By Talmiz Ahmad
26 June 2017
The battle to recapture Mosul, Iraq’s second city with about half a million inhabitants, and a Daesh stronghold for three years, began in October last year. The Iraqi forces, numbering about 100,000, consist of national army and police elements, Kurdish fighters, and members of the largely Shiite Al-Hashd Al-Shaabi, or Popular Mobilization Units. A small detachment of Turkish armed personnel is located north of the city, while US special forces are said to be backing the ongoing assault, along with bombings by US aircraft.
There could be fewer than 1,000 Daesh fighters in Mosul, due to death, arrest or flight. Abu Bakr Al-Baghdadi, the Daesh leader, is thought to have fled to Syria as Iraqi forces took most of the city. A few hundred thousand civilians are still in the city and are often used as human shields by Daesh fighters.
Daesh is similarly under pressure in Syria: Its so-called capital, Raqqa, is now under siege by the Syrian Democratic Forces (SDF), made up largely of Kurdish militia, with some token Arab fighters as well, and backed by US Special Forces. As at Mosul, there are Turkish forces in the region as well.
As the fall of its two strongholds is imminent, this is perhaps the endgame for Daesh and the restoration of order in the Middle East. Though this is an alluring prospect, the reality may be quite different.
The very nature of the forces ranged against Daesh should warn us about the problems that are likely to arise shortly after Daesh loses its territorial bases, since the fighters have very different — and, indeed, competing — agendas.
For the Kurds in both Iraq and Syria, this could be the cherished moment they have waited for, when they can have their own self-governing space, possibly even a sovereign entity. In anticipation of the takeover of Mosul and the neighbouring oil-rich city of Kirkuk, the Kurds in Iraq have announced a referendum on independence on Sept. 25.
Any prospect of Kurdish independence will invite the wrath of the central government in Baghdad, and also of Turkey and Iran, with their own restive Kurdish populations, both of which have forces deployed in the region to prevent such an initiative.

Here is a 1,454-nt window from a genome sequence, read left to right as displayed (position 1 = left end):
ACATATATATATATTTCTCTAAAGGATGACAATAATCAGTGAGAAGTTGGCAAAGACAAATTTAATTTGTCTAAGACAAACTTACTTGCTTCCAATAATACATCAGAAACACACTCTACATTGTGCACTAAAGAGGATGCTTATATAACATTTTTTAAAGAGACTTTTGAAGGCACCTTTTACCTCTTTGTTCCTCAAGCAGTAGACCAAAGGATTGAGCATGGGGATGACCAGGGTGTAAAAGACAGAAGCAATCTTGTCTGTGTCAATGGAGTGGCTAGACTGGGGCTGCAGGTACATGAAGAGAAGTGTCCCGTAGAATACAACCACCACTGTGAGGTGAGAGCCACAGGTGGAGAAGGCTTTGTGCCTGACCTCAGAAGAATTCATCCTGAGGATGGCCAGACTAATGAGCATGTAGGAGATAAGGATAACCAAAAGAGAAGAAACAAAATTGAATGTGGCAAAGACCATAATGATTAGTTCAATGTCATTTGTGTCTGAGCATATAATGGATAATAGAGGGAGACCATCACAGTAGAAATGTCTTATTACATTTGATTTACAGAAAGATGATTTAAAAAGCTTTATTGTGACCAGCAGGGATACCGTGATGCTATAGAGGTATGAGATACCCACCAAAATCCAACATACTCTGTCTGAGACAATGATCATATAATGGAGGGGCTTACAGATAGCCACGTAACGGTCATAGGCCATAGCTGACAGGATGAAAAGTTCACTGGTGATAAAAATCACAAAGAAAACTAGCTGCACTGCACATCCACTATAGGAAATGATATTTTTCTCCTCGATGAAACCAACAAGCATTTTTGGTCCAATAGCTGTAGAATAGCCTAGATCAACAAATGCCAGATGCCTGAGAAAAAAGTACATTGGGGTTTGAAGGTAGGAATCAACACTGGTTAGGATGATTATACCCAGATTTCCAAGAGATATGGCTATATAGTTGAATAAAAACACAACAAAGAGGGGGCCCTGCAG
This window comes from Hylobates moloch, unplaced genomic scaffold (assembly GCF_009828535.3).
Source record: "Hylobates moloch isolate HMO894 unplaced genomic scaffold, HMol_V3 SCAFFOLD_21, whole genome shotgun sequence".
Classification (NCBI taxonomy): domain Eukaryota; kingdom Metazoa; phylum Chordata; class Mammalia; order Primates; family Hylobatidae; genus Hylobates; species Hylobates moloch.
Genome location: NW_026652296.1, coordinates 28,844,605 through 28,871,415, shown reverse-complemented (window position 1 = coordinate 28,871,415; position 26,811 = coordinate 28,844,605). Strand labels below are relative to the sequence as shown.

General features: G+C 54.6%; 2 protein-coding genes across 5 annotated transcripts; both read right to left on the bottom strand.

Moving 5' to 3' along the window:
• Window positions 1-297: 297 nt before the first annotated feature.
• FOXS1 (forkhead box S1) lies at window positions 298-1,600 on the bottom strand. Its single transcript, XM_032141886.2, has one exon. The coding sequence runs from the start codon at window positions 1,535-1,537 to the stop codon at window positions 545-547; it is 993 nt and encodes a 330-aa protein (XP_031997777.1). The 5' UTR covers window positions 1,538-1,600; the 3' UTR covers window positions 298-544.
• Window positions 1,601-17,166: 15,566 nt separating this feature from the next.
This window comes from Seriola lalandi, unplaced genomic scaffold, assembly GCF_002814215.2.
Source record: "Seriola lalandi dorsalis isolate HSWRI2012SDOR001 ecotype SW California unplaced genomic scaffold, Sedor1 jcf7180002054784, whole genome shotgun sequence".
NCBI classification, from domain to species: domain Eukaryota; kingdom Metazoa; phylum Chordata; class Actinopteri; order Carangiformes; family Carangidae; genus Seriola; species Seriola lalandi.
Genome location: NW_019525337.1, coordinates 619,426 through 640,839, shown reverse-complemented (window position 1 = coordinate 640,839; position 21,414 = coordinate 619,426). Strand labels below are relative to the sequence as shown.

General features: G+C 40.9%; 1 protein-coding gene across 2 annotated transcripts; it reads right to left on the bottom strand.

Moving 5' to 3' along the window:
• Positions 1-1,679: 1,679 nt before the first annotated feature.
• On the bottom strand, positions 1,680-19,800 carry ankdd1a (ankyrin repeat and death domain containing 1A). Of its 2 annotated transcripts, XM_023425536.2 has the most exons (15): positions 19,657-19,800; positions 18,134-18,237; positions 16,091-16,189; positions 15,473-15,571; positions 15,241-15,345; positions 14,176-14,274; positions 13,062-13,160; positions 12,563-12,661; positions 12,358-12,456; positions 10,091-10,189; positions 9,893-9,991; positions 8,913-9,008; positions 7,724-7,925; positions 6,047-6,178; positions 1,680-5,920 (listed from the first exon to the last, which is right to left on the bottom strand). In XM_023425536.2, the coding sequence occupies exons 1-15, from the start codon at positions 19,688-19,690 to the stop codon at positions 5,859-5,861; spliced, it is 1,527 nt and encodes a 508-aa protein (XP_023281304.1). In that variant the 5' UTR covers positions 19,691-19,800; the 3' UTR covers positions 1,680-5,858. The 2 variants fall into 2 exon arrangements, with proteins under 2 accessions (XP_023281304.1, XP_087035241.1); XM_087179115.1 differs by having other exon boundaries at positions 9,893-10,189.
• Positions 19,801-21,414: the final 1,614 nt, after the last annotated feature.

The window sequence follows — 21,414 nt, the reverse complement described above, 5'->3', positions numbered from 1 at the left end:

In Syria, Turkey is particularly concerned about Kurdish territorial consolidation at its border due to the close affinity of the Syrian Kurds with its own disgruntled Kurds from the Kurdish Workers’ Party (PKK), and the possibility that this Kurdish territory in Syria will provide the training ground and sanctuary for dissidents.
Kurdish territorial gains in Syria will also be opposed by the Iran-backed government of Syrian President Bashar Assad, whose forces are racing to Raqqa and will claim control when the city falls. They will be backed by both Turkey and Iran.
While Turkey’s concerns primarily relate to the Kurdish aspirations, Iran has broader geopolitical interests in the region. These relate to maintaining its influence in both Iraq and Syria and specifically the control of the land route from Tehran to Beirut via Baghdad and Damascus, while thwarting Kurdish gains in the north of Iraq.
Thus, the fall of Mosul and Raqqa will unleash a variety of competitions among the internal and regional parties involved in the two conflict zones. This can only redound to the advantage of Daesh and other extremist forces in the region. In the recent fighting, Daesh has shown both resilience and adaptability; its militants have moved quickly from conventional tactics to lethal hit-and-run attacks.
After eviction, Daesh may be expected to show the same nimbleness as when it launches attacks from its peripheral spaces in Afghanistan, Yemen, Libya and Nigeria. It will also maintain a powerful online presence, now focusing more on militancy and war rather than on the idyllic life it had portrayed in its earlier videos to lure young warriors to its “state.”
The political chaos and the virulent sectarian and ethnic divides in both Iraq and Syria will ensure that extremist violence will continue to be a viable option for marginalized and mistreated youth. Images of the brutality being inflicted on Daesh prisoners by Iraqi forces after their arrest could be a major source of mobilization for the next generation of extremists.
Though beleaguered in its home territories, Daesh has also exhibited extraordinary reach: Militants claiming loyalty to Daesh have recently attacked Istanbul, Manchester, Baghdad, Kabul, London, Karbala, and even penetrated Iran’s security cordons to attack two iconic monuments in Tehran. Thus, it can be predicted that loss of its capitals will not diminish the lethal power Daesh can mobilize against its targets worldwide, particularly through “lone-wolf” activists in the Middle East, Europe, the US and even Southeast Asia.
Finally, even if Daesh withers away, other localized extremist groups may be expected to take its place. They may be without its centralized structure or its human, military and financial resources, but they will not lack in commitment or ferocity.
Thus, the principal challenges for leaders in the Middle East will emerge after the fall of Mosul and Raqqa. They will need to restore unity and security at home and adopt policies to shape and consolidate accommodative and multicultural societies so that their states truly become nations.
• Talmiz Ahmad, a former Indian diplomat, holds the Ram Sathe Chair for International Studies, Symbiosis International University, Pune, India.